The first of the three titles, Need For Speed: Shift, is set for release in fall 2009 on the Xbox 360, PlayStation 3, PC and PSP, and will take the series away from the “urban underground” stylings of recent releases in favor of a more serious driving simulation. “The urban underground was a manifestation of style in some past Need for Speed games for sure, but Shift focuses less on these style cues and more on mirroring the driver experience, that athleticism of being in a wickedly-intense race, and what it really feels like to be behind the wheel,” said Keith Munro, EA’s vice-president of marketing.
Need For Speed: Shift will reproduce the behavior of both the car and the driver, with a 3-D HUD that will simulate head movement, inertia and G-forces. “The tech behind that game, the details that only a team with such racing pedigree could accomplish, and the ability to make you feel the intensity of a race is unprecedented,” Munro added. The game is being developed by Slightly Mad Studios, which recently bought out GTR 2 developer Blimey! Games.
Need For Speed: Nitro, being developed at EA Montreal for the Nintendo Wii and DS, is also slated to launch in fall 2009. The game will be an arcade racer first and foremost, designed to appeal to casual gamers as well as experienced arcade street jockeys. “Need for Speed: Nitro on the Wii and DS will not be a Mario Kart clone – Nintendo already does an excellent job with that,” Munro said. “Instead, we are evolving the arcade racer with a fresh and unique visual style that is very Need for Speed. The game will be rich and deep and will appeal to experienced arcade racers as well as casual players. What you’ll see is that Nitro in no way resembles any other previous Need for Speed title.”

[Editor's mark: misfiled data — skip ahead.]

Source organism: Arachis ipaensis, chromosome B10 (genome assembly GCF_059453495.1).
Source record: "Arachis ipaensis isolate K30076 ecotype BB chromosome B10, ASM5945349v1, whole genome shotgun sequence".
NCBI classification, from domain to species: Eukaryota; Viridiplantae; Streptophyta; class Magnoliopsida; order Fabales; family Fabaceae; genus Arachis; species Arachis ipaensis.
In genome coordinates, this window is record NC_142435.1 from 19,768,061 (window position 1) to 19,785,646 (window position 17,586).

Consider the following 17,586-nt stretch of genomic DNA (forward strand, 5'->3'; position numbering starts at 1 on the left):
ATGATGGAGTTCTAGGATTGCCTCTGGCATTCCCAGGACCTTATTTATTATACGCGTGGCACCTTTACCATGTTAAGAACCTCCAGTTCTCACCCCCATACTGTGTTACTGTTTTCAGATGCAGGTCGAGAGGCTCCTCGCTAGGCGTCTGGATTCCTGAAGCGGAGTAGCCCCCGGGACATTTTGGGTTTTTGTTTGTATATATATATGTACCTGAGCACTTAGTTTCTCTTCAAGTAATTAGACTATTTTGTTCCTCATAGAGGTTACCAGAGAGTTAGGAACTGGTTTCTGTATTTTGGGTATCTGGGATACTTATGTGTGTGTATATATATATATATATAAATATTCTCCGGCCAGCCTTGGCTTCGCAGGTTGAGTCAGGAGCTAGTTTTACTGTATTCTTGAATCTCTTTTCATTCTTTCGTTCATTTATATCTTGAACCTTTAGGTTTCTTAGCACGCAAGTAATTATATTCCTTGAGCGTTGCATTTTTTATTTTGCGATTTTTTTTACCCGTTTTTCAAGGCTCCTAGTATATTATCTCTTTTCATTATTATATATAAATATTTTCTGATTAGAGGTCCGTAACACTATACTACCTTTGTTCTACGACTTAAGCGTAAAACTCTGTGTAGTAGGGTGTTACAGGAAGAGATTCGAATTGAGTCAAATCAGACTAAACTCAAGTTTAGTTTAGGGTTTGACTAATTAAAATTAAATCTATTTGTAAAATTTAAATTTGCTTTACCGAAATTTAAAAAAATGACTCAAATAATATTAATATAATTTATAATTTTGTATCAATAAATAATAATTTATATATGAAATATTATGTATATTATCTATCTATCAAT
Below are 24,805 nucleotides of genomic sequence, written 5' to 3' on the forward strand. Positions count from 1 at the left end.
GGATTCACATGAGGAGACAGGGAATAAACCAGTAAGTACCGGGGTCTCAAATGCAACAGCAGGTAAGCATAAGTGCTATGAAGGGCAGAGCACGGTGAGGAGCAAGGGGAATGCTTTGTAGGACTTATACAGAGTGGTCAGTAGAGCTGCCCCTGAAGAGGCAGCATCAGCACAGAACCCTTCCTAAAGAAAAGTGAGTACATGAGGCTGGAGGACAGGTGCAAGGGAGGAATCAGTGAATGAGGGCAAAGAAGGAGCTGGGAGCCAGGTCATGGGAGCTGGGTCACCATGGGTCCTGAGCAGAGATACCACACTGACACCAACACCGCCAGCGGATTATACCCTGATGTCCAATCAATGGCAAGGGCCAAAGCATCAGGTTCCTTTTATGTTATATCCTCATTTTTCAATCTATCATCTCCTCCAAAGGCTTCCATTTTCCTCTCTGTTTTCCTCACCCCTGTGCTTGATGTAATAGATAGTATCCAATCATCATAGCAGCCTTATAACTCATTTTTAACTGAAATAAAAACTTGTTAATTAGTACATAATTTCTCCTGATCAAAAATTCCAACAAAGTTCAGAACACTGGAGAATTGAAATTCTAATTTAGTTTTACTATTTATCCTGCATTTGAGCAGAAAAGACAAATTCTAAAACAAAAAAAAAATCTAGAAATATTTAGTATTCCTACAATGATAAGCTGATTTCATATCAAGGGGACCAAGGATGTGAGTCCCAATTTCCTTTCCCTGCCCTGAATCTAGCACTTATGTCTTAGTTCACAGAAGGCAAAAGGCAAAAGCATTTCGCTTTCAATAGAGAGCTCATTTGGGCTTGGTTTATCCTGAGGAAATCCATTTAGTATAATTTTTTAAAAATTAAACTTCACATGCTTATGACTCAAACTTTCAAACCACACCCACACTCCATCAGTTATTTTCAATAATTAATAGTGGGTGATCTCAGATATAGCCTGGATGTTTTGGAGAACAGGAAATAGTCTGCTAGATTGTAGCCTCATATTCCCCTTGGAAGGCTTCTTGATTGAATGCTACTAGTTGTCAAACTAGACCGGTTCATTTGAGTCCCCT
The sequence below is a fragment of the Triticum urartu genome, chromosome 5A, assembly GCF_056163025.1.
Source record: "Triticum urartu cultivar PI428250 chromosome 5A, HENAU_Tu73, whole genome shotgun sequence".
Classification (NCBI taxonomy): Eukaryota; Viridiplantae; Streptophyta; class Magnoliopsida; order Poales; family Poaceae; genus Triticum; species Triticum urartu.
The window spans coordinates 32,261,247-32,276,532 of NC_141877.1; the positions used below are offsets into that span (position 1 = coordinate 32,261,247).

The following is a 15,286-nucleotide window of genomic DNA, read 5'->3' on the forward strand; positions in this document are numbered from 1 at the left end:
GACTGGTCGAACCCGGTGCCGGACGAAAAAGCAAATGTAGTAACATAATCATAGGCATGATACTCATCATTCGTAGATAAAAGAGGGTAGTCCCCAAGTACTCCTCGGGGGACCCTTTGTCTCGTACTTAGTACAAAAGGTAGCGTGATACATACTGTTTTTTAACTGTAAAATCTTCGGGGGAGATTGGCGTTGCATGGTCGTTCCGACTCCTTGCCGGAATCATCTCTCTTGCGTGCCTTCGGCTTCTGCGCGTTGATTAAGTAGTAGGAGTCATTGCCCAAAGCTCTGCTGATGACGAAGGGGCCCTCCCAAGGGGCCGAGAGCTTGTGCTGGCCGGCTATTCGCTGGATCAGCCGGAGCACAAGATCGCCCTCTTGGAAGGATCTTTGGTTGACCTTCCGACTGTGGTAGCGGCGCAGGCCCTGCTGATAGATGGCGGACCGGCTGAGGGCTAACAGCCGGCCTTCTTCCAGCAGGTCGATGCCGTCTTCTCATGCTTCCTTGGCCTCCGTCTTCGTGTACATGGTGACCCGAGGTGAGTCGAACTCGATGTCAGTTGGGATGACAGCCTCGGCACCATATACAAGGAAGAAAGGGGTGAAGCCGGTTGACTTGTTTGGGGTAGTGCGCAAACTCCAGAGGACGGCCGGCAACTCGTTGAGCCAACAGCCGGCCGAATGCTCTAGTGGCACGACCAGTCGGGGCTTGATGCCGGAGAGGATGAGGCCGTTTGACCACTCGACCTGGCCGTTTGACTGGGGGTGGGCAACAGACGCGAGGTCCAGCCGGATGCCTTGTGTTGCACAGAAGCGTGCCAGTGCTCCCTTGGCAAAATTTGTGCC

The third and final addition to the Need For Speed onslaught is the inevitable MMOG, Need For Speed: World Online. Co-developed by the remains of EA Black Box and EA’s Singapore studio, Need For Speed: World Online will be a “Play 4 Free” title which will offer players a range of licensed, customizable vehicles to race against other gamers from around the world. The game will debut in the Asian market this summer and then be opened up to Western players in winter. NFS: World Online is expected to make use of a microtransaction-based system, although Munro declined to discuss the possibility at this point.
“This ‘Play 4 Free’ action racing game will give Need for Speed fans the most licensed cars, parts and game modes ever in Need for Speed’s history. Players will prove their racing supremacy through the sophisticated online matchmaking features and fully customize their profile and their ride,” he said. “Once Need for Speed: World Online has been successfully deployed in Asia, we will expand the game’s reach by offering the service to PC gamers around the world.”
I can’t tell if this is a surprising development or not. On one hand, EA Black Box was recently gutted, in large part because of the less-than-spectacular performance of the Need For Speed franchise, including the latest title Need For Speed: Undercover; on the other, EA’s reputation for sequels uber alles makes this move seem almost natural, if not a little extreme. In any event, it’s obvious that despite the fate of Black Box, EA remains committed to its flagship racing franchise. And who knows? Maybe making the games less about funkadelic soundtracks and pretend street cred and more about, you know, actual cars and racing and stuff is just what the series needs to get back on its feet.